Several years later Beatrix turned one of the tales into a picture book. It was rejected by several publishers, so she privately printed 250 copies of it herself. The Tale of Peter Rabbit was a great success with family and friends.
In 1902, Frederick Warne & Co agreed to publish an initial quantity of 8,000. They sold out instantly and Beatrix’s career as a storyteller was launched.

Manuscript of Canon Rawnsley's versification of The Tale of Peter Rabbit written in ink with rabbit drawing.
Canon Rawnsley's versification of The Tale of Peter Rabbit. | © National Trust/Robert Thrift

A small manuscript

Manuscript of Canon Rawnsley's versification of The Tale of Peter Rabbit written in ink with rabbit drawing.

Beatrix Potter and Hill Top

By 1905, Warne had published six of Beatrix Potter’s books, including The Tale of Mrs Tiggy-Winkle. She used the profits to buy her first farm, 17th-century Hill Top Farm in Near Sawrey village in the Lake District. Along with the surrounding countryside it became inspiration for many of her subsequent books.

In the summer of that year, Norman Warne proposed marriage and she accepted. But tragically, Norman fell ill and died four weeks later. Beatrix threw herself into the running of her farm whilst working on more ‘little books’. The Tale of Tom Kitten and The Tale of Jemima Puddle-Duck were both set in and around Hill Top.

Herdwick sheep at Yew Tree Farm, Coniston, Lake District, Cumbria
Herdwick sheep in the Lake District | © National Trust Images/Val Corbett

Beatrix Potter the farmer

Beatrix Potter's lifelong fascination with animals saw her turn to farming as she settling into life in the Lake District. Learning from the best shepherds she could employ, her Herdwick sheep became some of the finest in the country and her pride and joy.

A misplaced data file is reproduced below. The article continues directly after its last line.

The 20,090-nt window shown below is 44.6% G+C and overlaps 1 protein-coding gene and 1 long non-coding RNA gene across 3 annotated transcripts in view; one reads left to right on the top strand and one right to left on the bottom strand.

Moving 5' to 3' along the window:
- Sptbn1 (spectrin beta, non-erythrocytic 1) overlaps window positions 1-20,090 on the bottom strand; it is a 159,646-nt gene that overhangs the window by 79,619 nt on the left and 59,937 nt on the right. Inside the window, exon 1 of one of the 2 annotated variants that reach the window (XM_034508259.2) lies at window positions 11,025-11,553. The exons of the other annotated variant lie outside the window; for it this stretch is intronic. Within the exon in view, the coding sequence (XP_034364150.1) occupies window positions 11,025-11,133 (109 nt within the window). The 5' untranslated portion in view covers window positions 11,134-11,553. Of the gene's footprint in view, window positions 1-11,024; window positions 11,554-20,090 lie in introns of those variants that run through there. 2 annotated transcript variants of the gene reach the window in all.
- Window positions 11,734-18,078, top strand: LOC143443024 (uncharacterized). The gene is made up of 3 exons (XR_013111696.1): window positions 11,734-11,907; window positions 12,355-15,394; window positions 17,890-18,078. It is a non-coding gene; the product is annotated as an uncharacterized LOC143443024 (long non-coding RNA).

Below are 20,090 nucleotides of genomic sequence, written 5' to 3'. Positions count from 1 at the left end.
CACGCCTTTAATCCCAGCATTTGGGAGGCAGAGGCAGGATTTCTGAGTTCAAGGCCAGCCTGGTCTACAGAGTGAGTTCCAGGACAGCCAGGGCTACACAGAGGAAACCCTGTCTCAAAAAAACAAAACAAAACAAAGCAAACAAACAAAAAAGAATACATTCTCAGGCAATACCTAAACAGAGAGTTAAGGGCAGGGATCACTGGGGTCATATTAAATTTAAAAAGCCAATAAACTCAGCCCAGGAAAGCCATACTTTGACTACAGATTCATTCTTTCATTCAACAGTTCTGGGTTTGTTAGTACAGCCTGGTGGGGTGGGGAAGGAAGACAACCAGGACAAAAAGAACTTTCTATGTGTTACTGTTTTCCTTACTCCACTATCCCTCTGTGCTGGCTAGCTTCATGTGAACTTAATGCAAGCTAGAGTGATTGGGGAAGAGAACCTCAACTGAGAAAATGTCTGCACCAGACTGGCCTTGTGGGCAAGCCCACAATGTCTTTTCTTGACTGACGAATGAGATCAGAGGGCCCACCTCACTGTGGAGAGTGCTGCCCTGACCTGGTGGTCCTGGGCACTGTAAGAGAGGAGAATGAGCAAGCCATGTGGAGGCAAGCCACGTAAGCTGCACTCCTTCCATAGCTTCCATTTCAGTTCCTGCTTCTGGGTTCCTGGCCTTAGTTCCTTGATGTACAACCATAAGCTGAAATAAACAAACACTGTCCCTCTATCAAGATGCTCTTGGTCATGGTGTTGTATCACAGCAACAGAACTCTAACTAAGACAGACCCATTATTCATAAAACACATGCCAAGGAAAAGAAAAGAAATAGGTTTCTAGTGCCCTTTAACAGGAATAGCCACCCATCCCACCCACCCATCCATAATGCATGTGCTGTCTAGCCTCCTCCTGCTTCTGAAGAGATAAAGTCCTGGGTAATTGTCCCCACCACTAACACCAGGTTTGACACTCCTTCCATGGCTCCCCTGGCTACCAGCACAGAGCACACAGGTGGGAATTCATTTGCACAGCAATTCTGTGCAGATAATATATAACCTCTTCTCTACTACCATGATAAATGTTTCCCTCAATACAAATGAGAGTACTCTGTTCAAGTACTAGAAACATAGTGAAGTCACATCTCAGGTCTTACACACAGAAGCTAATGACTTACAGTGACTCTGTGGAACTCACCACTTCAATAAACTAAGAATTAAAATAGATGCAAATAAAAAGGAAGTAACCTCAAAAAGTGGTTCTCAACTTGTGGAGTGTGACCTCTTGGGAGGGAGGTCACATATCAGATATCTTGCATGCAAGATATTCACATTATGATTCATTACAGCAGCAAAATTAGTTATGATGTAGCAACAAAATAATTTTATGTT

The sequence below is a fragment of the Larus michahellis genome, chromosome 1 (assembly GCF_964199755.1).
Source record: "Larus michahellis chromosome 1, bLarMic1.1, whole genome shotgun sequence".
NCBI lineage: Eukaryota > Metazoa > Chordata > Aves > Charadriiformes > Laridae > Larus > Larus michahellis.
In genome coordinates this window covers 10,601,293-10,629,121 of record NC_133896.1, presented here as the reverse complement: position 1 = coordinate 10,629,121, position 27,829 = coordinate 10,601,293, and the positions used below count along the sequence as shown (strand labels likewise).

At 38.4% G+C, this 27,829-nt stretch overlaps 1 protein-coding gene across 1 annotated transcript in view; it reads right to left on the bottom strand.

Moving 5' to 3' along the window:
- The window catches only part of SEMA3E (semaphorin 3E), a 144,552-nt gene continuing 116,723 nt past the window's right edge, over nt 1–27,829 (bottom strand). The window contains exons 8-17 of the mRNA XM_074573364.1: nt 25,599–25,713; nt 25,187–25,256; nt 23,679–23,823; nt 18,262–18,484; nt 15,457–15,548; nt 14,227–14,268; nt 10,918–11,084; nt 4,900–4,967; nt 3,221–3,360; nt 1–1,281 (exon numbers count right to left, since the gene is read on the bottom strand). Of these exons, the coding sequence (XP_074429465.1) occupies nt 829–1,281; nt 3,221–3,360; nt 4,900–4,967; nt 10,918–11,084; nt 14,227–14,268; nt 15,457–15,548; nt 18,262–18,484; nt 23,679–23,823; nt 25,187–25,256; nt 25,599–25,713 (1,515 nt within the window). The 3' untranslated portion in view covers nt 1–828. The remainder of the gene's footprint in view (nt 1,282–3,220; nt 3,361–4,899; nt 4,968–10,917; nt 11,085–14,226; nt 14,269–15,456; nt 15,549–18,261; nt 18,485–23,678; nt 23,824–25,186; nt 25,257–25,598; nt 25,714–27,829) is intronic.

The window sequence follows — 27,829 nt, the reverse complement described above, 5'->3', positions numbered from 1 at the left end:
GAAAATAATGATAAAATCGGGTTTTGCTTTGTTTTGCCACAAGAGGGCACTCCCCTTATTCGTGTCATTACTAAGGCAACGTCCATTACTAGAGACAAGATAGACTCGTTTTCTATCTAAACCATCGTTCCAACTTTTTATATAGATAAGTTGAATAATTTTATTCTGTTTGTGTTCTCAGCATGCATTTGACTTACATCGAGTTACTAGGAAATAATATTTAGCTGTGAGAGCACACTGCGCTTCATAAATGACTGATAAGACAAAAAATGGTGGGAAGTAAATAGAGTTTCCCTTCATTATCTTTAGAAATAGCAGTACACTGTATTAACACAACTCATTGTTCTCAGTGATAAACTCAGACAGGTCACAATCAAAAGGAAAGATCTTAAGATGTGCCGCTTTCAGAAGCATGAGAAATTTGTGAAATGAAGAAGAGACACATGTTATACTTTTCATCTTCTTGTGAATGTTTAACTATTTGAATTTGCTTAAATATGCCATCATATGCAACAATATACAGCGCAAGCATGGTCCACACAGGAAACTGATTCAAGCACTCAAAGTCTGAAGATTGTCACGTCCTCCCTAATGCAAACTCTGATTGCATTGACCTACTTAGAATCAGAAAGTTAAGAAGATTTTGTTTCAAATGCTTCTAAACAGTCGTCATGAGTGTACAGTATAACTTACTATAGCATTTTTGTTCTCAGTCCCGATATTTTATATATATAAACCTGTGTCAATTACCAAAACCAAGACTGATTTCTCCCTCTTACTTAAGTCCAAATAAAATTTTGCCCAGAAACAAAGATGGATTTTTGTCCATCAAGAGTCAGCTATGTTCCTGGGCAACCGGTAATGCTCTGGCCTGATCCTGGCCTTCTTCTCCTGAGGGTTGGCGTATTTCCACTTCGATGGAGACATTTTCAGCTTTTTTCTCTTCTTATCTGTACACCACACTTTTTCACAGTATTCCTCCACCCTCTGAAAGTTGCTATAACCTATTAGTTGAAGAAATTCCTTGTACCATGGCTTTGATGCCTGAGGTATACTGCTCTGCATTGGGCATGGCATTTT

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Beatrix Potter and the Lake District

Beatrix’s love of the Lake District inspired her to create some of her most famous tales, become a prominent member of the farming community and a fierce campaigner on local conservation issues.

While she was passionate about preserving a way of life, she was an astute and forward-thinking businesswoman, not afraid of making changes where necessary. Beatrix purchased a considerable amount of land in the Lake District and was advised by local solicitor William Heelis who she met in Hawkshead and later married.

She and William lived in Castle Cottage, Near Sawrey, from 1913 until her death. Only a few books were produced for Frederick Warne after their marriage as she became much more focused on farming and investing in land and the local community around Near Sawrey.

Photograph of Beatrix Potter, Mrs William Heelis by Mr Sawtry. Label on back of frame 'Beatrix Potter c.75 years, taken by Mr Sawtry, 1866-1943'.
Beatrix Potter | © National Trust Images/Sue James

Photograph of Beatrix Potter

Beatrix Potter, Mrs William Heelis c.75 years

Beatrix Potter and the National Trust

‘I wish there may be a sufficient representative number of the old farms in the hands of the Trust.’

– Beatrix Potter in a letter to Eleanor Rawnsley, 1934

Beatrix worked closely with the National Trust, helping it to acquire land and manage farms to ensure long-term preservation.

Since an early meeting at Wray Castle, Beatrix became a good friend of Canon Hardwicke Drummond Rawnsley – one of the three co-founders of the National Trust. When she died in 1943, she left 4,000 acres of land and countryside in our care, as well as 14 farms. Her legacy has helped ensure the survival of the Lakeland landscape.

The Temple of British Worthies at Stowe in Buckinghamshire with a series of stone busts sat in alcoves in a semicircular structure